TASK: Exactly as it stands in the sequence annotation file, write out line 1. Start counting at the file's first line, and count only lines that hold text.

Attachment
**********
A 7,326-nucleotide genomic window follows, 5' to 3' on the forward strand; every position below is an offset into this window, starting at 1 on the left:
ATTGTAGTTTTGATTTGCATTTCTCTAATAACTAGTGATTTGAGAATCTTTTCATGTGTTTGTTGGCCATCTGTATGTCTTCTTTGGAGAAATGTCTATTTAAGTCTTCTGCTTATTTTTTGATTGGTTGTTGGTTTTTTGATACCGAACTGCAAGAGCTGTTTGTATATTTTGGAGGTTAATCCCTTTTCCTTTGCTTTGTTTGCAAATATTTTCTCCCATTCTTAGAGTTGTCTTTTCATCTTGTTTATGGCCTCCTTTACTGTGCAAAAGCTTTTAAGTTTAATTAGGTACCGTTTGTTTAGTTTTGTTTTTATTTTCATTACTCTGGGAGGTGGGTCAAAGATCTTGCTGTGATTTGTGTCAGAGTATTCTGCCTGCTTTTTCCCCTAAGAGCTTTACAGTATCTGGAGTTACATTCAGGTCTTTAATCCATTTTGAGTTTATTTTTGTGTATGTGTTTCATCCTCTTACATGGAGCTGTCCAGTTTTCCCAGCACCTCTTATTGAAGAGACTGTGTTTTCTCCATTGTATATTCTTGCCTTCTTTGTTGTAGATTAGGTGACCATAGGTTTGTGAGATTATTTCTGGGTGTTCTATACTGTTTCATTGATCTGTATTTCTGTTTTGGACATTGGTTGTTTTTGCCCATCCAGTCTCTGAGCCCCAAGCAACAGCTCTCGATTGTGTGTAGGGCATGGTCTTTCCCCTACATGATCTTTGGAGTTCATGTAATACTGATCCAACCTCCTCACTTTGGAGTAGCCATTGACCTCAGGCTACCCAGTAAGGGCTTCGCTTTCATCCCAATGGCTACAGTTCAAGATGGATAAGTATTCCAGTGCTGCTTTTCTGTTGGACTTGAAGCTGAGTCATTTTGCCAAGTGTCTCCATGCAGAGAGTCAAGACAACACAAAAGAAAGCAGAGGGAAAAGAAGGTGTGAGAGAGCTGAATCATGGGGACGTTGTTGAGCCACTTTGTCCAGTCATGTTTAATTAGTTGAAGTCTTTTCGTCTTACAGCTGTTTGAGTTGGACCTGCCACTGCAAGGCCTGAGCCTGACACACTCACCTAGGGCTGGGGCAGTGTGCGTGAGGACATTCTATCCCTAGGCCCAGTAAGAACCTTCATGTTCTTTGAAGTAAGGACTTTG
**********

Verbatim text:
A 7,326-nucleotide genomic window follows, 5' to 3' on the forward strand; every position below is an offset into this window, starting at 1 on the left: